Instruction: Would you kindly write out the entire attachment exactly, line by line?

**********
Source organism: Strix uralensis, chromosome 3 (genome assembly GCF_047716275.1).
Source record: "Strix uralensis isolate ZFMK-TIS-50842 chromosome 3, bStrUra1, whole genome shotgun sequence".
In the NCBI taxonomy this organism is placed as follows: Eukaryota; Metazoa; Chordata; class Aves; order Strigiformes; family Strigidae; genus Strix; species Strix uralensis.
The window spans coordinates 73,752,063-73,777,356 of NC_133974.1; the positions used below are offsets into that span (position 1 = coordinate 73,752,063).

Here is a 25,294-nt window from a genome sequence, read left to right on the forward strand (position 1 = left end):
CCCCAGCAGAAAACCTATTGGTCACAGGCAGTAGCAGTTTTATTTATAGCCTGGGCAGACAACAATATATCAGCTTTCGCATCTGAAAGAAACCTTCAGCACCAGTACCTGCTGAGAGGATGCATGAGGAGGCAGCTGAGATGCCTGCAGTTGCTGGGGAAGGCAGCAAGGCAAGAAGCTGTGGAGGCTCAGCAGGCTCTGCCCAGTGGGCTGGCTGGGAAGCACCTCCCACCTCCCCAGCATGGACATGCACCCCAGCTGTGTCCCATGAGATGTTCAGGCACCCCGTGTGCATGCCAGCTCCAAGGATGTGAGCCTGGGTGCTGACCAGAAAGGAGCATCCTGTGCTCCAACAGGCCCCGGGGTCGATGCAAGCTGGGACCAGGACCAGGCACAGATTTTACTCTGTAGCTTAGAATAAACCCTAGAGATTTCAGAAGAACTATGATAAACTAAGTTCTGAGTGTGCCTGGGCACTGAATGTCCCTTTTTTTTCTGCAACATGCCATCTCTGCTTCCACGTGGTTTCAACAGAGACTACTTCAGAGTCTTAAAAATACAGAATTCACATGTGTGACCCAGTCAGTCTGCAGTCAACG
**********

Source organism: Strix uralensis, chromosome 3 (genome assembly GCF_047716275.1).
Source record: "Strix uralensis isolate ZFMK-TIS-50842 chromosome 3, bStrUra1, whole genome shotgun sequence".
In the NCBI taxonomy this organism is placed as follows: Eukaryota; Metazoa; Chordata; class Aves; order Strigiformes; family Strigidae; genus Strix; species Strix uralensis.
The window spans coordinates 73,752,063-73,777,356 of NC_133974.1; the positions used below are offsets into that span (position 1 = coordinate 73,752,063).

Here is a 25,294-nt window from a genome sequence, read left to right on the forward strand (position 1 = left end):
CCCCAGCAGAAAACCTATTGGTCACAGGCAGTAGCAGTTTTATTTATAGCCTGGGCAGACAACAATATATCAGCTTTCGCATCTGAAAGAAACCTTCAGCACCAGTACCTGCTGAGAGGATGCATGAGGAGGCAGCTGAGATGCCTGCAGTTGCTGGGGAAGGCAGCAAGGCAAGAAGCTGTGGAGGCTCAGCAGGCTCTGCCCAGTGGGCTGGCTGGGAAGCACCTCCCACCTCCCCAGCATGGACATGCACCCCAGCTGTGTCCCATGAGATGTTCAGGCACCCCGTGTGCATGCCAGCTCCAAGGATGTGAGCCTGGGTGCTGACCAGAAAGGAGCATCCTGTGCTCCAACAGGCCCCGGGGTCGATGCAAGCTGGGACCAGGACCAGGCACAGATTTTACTCTGTAGCTTAGAATAAACCCTAGAGATTTCAGAAGAACTATGATAAACTAAGTTCTGAGTGTGCCTGGGCACTGAATGTCCCTTTTTTTTCTGCAACATGCCATCTCTGCTTCCACGTGGTTTCAACAGAGACTACTTCAGAGTCTTAAAAATACAGAATTCACATGTGTGACCCAGTCAGTCTGCAGTCAACG